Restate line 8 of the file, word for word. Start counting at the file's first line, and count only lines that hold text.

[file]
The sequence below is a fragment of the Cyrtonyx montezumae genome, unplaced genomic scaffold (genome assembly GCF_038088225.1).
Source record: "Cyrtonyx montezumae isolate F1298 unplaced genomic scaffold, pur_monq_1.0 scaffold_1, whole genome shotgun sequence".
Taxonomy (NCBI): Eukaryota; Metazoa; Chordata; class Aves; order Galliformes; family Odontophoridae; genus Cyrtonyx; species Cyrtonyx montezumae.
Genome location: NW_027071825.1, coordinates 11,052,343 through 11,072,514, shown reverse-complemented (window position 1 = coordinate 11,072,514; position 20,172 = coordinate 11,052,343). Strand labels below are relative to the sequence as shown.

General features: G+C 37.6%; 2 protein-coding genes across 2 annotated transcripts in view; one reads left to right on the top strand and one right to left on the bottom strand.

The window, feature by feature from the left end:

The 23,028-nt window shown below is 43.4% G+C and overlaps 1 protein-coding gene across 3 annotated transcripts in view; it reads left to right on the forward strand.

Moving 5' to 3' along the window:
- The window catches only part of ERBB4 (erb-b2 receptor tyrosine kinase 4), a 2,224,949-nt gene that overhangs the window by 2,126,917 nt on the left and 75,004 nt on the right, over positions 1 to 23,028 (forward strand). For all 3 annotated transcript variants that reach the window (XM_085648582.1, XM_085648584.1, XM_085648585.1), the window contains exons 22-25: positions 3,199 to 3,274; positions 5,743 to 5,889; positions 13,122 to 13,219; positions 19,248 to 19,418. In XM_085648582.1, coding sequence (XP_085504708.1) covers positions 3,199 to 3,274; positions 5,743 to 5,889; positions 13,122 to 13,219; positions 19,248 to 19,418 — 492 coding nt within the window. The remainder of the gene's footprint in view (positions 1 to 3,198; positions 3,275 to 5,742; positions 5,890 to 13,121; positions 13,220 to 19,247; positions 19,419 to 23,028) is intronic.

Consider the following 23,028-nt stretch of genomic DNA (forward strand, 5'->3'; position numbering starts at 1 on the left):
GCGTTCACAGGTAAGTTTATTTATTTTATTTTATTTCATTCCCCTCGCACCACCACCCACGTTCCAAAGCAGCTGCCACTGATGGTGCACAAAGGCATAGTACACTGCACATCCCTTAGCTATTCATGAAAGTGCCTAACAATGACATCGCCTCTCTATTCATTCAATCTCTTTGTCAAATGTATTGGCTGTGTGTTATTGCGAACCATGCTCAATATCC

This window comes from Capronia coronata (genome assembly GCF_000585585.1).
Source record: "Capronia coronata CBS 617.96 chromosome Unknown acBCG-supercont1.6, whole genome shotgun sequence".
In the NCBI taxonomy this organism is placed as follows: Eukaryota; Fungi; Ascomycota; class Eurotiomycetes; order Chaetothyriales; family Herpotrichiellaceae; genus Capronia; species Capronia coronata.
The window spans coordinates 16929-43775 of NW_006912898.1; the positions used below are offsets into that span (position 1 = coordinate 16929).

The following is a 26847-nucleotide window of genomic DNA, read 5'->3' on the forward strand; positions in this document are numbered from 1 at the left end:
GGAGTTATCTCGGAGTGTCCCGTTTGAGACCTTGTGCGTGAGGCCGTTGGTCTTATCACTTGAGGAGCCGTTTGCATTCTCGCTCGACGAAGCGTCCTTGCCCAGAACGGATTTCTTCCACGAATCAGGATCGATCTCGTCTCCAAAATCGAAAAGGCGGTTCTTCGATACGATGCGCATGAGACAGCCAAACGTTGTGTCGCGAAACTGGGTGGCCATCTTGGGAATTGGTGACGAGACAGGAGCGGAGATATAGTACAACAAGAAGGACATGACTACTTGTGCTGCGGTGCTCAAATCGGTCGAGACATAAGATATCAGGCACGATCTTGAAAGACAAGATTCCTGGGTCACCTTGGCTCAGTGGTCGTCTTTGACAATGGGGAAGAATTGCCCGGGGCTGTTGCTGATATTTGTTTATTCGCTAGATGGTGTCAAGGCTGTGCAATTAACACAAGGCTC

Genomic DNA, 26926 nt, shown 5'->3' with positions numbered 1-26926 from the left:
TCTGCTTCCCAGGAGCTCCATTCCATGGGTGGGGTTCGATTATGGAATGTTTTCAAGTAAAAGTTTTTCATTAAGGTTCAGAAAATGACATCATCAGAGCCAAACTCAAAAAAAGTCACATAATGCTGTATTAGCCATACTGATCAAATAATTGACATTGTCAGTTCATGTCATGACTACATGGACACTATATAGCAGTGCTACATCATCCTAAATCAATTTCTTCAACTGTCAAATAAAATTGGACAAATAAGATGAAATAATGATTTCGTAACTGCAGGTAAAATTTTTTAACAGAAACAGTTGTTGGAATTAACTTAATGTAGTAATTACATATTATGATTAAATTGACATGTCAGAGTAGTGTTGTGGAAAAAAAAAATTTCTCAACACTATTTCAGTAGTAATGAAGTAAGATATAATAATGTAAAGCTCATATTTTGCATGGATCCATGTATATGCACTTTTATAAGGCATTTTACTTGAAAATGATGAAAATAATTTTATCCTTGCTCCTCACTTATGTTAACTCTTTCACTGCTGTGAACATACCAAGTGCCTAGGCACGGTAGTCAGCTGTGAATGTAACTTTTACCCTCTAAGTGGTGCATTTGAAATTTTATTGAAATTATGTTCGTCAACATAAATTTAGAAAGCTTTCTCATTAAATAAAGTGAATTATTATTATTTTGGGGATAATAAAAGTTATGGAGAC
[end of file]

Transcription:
Moving 5' to 3' along the window: